BILLERICA — As the Rev. Shawn Allen celebrates Mass in Saint Theresa of Lisieux Church this Easter, he will also be praying for the birth of a new Catholic community in town.
“Easter is our resurrection season,” said Allen, pastor at Saint Theresa for 18 months. “We recognize that we have new life. That’s what we have to look for in the town of Billerica.”
On July 1, Saint Theresa will join with the parishes of Saint Andrew and Saint Mary to form a collaborative as part of a major reorganization of the Archdiocese of Boston. Allen will be pastor of all three Billerica parishes.
“I am going to be equally the pastor of St. Mary and St. Andrew,” said Allen, 51, a former banker who was ordained as a priest 14 years ago. “I’ll be responsible for the souls of all Catholics in town.”
Billerica is one of 12 collaboratives, or groups of parishes, chosen for the first phase of a new pastoral plan called Disciples in Mission. The archdiocese’s 288 parishes will be grouped into 135 collaboratives, each led by one pastor.
No parishes will close or merge under the plan, which will be phased in over the next five years. Each collaborative will also share priests, deacons, lay staff, facilities, and other resources. At its heart, the plan rests on evangelization, a call for Catholics to help rebuild a church still deeply wounded by the clergy sex-abuse scandal and painful parish closings.
“We’ve got to get more people back to church,” said the Rev. Paul Soper, director of the archdiocese’s Office of Pastoral Planning. “You don’t do that by closing parishes. You do that by strengthening them.’’
The sharp decline is evident in weekend Mass attendance figures compiled by the archdiocese for local parishes chosen for the first phase. From 1992 to 2012, most parishes saw double-digit percentage declines in weekend Mass attendance. In Billerica, for example, attendance at Saint Theresa dropped 47 percent over the period, 26 percent at Saint Mary, and 34 percent at Saint Andrew.
Pope Francis has pledged to rebuild the church through evangelization and outreach, particularly to the weak and the poor. The new pope’s emphasis could help inspire local Catholics, Soper said.
“His timing couldn’t be better for us here in Boston,” said Soper, a former pastor of the now-closed St. Alphonsus Church on the Beverly/Danvers line. “He seems to recognize that his life is a symbol, that the choices he makes will have an effect on others. As Catholics, that’s true for all of us.”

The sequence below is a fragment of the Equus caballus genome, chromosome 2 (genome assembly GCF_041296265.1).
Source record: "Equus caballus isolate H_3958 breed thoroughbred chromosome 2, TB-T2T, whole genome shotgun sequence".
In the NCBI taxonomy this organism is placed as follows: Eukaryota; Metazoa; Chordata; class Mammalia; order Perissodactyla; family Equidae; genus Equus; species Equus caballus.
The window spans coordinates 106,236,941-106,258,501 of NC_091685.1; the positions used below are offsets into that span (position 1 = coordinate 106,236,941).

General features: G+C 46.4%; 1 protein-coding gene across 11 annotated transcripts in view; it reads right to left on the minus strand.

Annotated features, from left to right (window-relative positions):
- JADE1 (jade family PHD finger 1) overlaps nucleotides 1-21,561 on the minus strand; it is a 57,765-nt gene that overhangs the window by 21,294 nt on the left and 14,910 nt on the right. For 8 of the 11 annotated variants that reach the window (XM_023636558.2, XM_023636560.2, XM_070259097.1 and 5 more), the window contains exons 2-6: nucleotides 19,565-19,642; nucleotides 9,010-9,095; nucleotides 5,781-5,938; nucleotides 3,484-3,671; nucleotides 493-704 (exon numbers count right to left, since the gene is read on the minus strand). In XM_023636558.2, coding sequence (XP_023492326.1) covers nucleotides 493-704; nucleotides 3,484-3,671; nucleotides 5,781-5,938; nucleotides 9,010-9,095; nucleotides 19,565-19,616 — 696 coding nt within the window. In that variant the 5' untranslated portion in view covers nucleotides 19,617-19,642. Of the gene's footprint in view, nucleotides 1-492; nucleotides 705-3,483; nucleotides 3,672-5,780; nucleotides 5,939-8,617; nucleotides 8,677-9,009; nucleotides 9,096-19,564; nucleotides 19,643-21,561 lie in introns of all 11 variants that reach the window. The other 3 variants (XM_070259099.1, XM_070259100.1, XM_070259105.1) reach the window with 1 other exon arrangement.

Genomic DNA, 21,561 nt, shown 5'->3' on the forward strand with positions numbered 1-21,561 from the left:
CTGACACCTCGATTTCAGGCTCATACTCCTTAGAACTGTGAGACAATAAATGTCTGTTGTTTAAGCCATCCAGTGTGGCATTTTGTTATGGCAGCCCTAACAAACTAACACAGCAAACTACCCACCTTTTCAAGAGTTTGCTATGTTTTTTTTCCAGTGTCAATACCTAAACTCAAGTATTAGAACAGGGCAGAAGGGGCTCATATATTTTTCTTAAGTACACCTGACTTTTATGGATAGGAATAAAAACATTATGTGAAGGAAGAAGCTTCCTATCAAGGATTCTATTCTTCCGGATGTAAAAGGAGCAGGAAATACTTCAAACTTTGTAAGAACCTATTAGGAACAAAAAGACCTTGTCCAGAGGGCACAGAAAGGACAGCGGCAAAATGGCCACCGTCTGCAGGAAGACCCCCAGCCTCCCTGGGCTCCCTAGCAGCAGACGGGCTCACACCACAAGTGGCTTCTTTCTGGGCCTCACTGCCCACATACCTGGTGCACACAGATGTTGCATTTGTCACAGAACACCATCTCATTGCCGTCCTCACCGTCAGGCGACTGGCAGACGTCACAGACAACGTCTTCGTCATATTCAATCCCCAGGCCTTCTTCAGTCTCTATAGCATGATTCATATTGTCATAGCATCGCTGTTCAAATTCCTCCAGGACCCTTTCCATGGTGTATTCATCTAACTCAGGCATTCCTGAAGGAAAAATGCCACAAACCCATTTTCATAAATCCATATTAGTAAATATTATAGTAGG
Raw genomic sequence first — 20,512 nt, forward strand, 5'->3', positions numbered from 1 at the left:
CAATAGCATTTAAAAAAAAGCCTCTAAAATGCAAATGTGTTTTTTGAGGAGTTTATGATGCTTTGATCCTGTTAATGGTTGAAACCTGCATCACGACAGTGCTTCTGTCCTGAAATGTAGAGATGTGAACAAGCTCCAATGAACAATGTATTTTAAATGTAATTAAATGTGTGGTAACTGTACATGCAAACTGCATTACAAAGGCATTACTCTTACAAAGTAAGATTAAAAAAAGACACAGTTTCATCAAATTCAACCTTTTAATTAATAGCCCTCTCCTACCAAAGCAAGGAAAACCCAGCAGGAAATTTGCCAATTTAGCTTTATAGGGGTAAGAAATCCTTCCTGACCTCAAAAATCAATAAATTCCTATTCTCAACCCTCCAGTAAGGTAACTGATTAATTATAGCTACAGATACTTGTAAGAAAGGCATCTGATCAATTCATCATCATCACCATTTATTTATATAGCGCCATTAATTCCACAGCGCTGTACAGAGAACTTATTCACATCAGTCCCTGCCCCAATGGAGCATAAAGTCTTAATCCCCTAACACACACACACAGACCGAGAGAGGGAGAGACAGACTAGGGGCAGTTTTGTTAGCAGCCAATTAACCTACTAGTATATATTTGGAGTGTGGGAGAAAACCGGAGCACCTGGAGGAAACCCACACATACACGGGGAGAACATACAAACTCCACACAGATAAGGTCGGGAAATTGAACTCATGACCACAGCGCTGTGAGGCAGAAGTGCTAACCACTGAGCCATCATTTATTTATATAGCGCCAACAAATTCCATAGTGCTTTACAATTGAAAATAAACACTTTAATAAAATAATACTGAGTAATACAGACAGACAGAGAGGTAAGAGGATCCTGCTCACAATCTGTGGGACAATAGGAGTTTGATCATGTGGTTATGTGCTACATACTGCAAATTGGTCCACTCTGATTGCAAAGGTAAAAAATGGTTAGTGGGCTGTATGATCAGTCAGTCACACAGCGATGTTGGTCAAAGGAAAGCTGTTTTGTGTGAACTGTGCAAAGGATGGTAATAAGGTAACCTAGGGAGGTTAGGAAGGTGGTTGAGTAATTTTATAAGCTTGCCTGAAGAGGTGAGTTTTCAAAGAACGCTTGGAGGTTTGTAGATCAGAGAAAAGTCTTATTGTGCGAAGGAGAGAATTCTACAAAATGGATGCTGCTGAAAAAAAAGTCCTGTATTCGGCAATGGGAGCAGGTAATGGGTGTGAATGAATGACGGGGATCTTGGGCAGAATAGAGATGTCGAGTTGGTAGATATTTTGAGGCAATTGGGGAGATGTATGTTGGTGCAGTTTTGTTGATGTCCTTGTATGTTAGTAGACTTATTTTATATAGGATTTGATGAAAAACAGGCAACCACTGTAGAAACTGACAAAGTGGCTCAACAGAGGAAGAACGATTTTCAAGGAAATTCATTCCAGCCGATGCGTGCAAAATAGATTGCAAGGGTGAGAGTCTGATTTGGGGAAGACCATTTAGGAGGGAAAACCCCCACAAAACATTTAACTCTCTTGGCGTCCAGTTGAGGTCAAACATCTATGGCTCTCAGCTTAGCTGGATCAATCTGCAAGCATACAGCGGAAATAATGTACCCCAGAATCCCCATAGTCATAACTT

Some parishioners are hopeful about the changes planned for their churches.
“We’re all the children of one God,” said Olga Diaz, 90, who travels to Saint Theresa from Tewksbury for Sunday Mass. “Why not be together?”
“The people here are wonderful,” said Anita Johnson, 65, who joined Saint Theresa seven years ago after moving to Billerica to be closer to her grandchildren. Her husband, Bob, sings in the choir.
“We’ve always felt like we’ve belonged here,” she said. “Father Shawn is very smart, very energetic. I have faith he’ll lead us well.”
Six of the 12 collaboratives are located north of Boston, in Beverly, Billerica, Lynn, Lynnfield, Methuen, and Salem. New pastors already have been named to lead each, and additional priests will be assigned by June. Each collaborative will officially start on July 1, according to the archdiocese.
The local collaboratives reflect the diversity of the church, with Masses said in multiple languages, including Congolese and Haitian-Creole in Lynn, and Polish and Spanish in Salem.
“There were more parishes ready to go in the north region than any other place,” said Soper. “They’ve had excellent pastors, working hard to get ready for this.”
Still, some wonder about the unknown.
“I don’t really know how it’s going to work,” said Rebecca Sencaba, 36, a lifelong parishioner at Saint Theresa who attends weekly Mass with her husband and two young children. “This parish is so important to me. We’ll still be faithful, but we’ll just see how it goes.”
“I really don’t know what to expect,” said John Ryan, 42, who attends Saint Theresa with his wife and five children. “I’m glad Father Shawn will still be the pastor here, but I know we’ll be seeing less of him.”
In preparation for the changes, pastors, clergy, and staff will have intensive training provided by the Catholic Leadership Institute over the next few months. The archdiocese also has hired an executive coach to advise pastors on management skills.
“We’re putting a lot on their shoulders; therefore it only makes sense to give them the best support we can,” Soper said.Continued...